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ZSTD(1)				 User Commands			       ZSTD(1)

NAME
       zstd  -	zstd,  zstdmt,	unzstd,	 zstdcat - Compress or decompress .zst
       files

SYNOPSIS
       zstd [OPTIONS] [-|INPUT-FILE] [-o OUTPUT-FILE]

       zstdmt is equivalent to zstd -T0

       unzstd is equivalent to zstd -d

       zstdcat is equivalent to	zstd -dcf

DESCRIPTION
       zstd is a fast lossless	compression  algorithm	and  data  compression
       tool,  with  command  line syntax similar to gzip (1) and xz (1). It is
       based on	the LZ77 family, with further FSE & huff0 entropy stages. zstd
       offers  highly configurable compression speed, with fast	modes at > 200
       MB/s per	core, and strong modes nearing	lzma  compression  ratios.  It
       also features a very fast decoder, with speeds >	500 MB/s per core.

       zstd command line syntax	is generally similar to	gzip, but features the
       following differences :

       o   Source files	are preserved by default. It's possible	to remove them
	   automatically by using the --rm command.

       o   When	 compressing  a	 single	file, zstd displays progress notifica-
	   tions and result summary by default.	Use -q to turn them off.

       o   zstd	does not accept	input from console, but	 it  properly  accepts
	   stdin when it's not the console.

       o   zstd	 displays a short help page when command line is an error. Use
	   -q to turn it off.

       zstd compresses or decompresses each file according to the selected op-
       eration mode. If	no files are given or file is -, zstd reads from stan-
       dard input and writes the processed data	to standard output. zstd  will
       refuse  to write	compressed data	to standard output if it is a terminal
       : it will display an error message and skip the file.  Similarly,  zstd
       will refuse to read compressed data from	standard input if it is	a ter-
       minal.

       Unless --stdout or -o is	specified, files are written  to  a  new  file
       whose name is derived from the source file name:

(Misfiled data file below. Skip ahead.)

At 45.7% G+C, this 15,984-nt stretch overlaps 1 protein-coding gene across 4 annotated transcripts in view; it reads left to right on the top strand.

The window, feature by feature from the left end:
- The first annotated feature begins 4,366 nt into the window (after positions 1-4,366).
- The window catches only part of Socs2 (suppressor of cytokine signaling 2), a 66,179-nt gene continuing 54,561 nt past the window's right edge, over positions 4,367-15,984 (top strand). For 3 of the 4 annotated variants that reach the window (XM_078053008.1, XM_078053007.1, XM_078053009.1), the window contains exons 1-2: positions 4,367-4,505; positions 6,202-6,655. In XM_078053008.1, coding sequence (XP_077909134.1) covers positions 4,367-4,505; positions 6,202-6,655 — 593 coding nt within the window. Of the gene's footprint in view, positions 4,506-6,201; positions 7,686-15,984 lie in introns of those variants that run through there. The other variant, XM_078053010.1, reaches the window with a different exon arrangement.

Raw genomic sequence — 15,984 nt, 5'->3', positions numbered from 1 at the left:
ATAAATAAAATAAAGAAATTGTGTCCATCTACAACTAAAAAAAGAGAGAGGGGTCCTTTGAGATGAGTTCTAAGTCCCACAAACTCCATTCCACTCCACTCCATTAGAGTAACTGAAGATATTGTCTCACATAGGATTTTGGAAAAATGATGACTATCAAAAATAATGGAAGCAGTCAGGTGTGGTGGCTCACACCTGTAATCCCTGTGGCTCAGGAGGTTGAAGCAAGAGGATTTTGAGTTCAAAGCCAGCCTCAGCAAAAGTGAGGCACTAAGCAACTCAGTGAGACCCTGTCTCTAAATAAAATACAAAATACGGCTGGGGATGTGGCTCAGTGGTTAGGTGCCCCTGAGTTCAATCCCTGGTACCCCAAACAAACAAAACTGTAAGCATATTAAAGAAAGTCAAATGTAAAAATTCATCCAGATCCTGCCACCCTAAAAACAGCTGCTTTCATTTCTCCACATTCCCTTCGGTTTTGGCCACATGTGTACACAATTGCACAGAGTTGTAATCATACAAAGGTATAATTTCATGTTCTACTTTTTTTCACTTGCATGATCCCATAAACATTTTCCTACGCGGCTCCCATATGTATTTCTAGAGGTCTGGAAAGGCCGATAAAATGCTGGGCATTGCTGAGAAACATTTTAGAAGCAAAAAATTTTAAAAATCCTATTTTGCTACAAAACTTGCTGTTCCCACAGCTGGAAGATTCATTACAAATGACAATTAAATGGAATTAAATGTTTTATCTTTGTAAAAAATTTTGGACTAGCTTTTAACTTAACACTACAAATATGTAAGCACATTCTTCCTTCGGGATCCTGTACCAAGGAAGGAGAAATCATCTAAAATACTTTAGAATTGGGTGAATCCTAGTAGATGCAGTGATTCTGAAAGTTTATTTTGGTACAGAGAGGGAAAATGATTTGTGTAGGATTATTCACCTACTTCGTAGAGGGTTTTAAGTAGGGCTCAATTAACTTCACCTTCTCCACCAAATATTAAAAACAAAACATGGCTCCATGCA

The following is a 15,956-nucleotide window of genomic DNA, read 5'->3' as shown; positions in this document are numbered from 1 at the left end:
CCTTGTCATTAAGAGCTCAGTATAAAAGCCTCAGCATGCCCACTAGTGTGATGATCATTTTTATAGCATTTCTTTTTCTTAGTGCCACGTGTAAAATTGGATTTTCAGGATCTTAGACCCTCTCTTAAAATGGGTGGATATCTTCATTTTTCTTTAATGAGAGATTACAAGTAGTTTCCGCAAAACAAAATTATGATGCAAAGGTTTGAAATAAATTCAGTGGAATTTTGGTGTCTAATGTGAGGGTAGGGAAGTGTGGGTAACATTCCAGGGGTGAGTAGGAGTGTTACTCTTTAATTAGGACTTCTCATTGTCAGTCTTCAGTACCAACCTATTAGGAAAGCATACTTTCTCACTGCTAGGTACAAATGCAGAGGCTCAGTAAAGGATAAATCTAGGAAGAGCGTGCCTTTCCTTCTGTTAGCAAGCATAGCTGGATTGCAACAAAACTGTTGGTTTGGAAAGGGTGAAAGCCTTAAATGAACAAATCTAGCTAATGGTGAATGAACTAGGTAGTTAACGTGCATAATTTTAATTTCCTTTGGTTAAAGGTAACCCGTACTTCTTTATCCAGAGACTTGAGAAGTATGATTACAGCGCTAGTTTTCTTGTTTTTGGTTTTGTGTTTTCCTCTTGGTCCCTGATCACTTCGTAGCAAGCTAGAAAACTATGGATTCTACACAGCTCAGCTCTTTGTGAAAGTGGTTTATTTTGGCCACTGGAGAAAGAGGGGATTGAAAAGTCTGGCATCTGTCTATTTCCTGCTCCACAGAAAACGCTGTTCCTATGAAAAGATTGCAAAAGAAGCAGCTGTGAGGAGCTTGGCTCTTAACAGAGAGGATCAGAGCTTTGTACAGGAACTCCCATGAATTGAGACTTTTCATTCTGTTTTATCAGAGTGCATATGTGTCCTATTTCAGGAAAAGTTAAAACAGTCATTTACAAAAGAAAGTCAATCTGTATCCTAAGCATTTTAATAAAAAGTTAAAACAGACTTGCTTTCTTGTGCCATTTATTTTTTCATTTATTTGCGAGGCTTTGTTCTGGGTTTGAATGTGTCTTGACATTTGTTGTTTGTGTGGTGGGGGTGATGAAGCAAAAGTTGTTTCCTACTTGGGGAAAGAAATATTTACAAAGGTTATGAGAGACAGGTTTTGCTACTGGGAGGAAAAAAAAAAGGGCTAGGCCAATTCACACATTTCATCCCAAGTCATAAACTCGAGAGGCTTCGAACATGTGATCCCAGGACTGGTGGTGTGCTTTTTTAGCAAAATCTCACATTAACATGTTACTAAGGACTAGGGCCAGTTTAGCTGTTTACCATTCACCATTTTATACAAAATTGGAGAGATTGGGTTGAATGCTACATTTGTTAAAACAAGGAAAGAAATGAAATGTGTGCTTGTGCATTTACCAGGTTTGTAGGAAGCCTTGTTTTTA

o   When	 compressing,  the suffix .zst is appended to the source file-
	   name	to get the target filename.

       o   When	decompressing, the .zst	suffix	is  removed  from  the	source
	   filename to get the target filename

   Concatenation with .zst files
       It  is  possible	 to concatenate	.zst files as is. zstd will decompress
       such files as if	they were a single .zst	file.

OPTIONS
   Integer suffixes and	special	values
       In most places where an integer argument	is expected, an	optional  suf-
       fix  is	supported  to easily indicate large integers. There must be no
       space between the integer and the suffix.

       KiB    Multiply the integer by 1,024 (2^10). Ki,	K, and KB are accepted
	      as synonyms for KiB.

       MiB    Multiply	the integer by 1,048,576 (2^20). Mi, M,	and MB are ac-
	      cepted as	synonyms for MiB.

   Operation mode
       If multiple operation mode options are given, the last  one  takes  ef-
       fect.

       -z, --compress
	      Compress.	 This  is the default operation	mode when no operation
	      mode option is specified and no other operation mode is  implied
	      from  the	 command  name	(for  example, unzstd implies --decom-
	      press).

       -d, --decompress, --uncompress
	      Decompress.

       -t, --test
	      Test the integrity of compressed files. This option  is  equiva-
	      lent  to --decompress --stdout except that the decompressed data
	      is discarded instead of being written  to	 standard  output.  No
	      files are	created	or removed.

       -b#    Benchmark	file(s)	using compression level	#

       --train FILEs
	      Use FILEs	as a training set to create a dictionary. The training
	      set should contain a lot of small	files (> 100).

       -l, --list
	      Display information related to a zstd compressed file,  such  as
	      size,  ratio,  and  checksum.  Some  of  these fields may	not be
	      available. This command can be augmented with the	-v modifier.

   Operation modifiers
       o   -#: # compression level [1-19] (default: 3)

       o   --ultra: unlocks high compression levels 20+	(maximum 22), using  a
	   lot	more  memory.  Note  that decompression	will also require more
	   memory when using these levels.

       o   --fast[=#]: switch to ultra-fast compression	levels.	If =#  is  not
	   present,  it	 defaults  to  1. The higher the value,	the faster the
	   compression speed, at the cost of some compression ratio. This set-
	   ting	 overwrites compression	level if one was set previously. Simi-
	   larly, if a compression level is set	after --fast, it overrides it.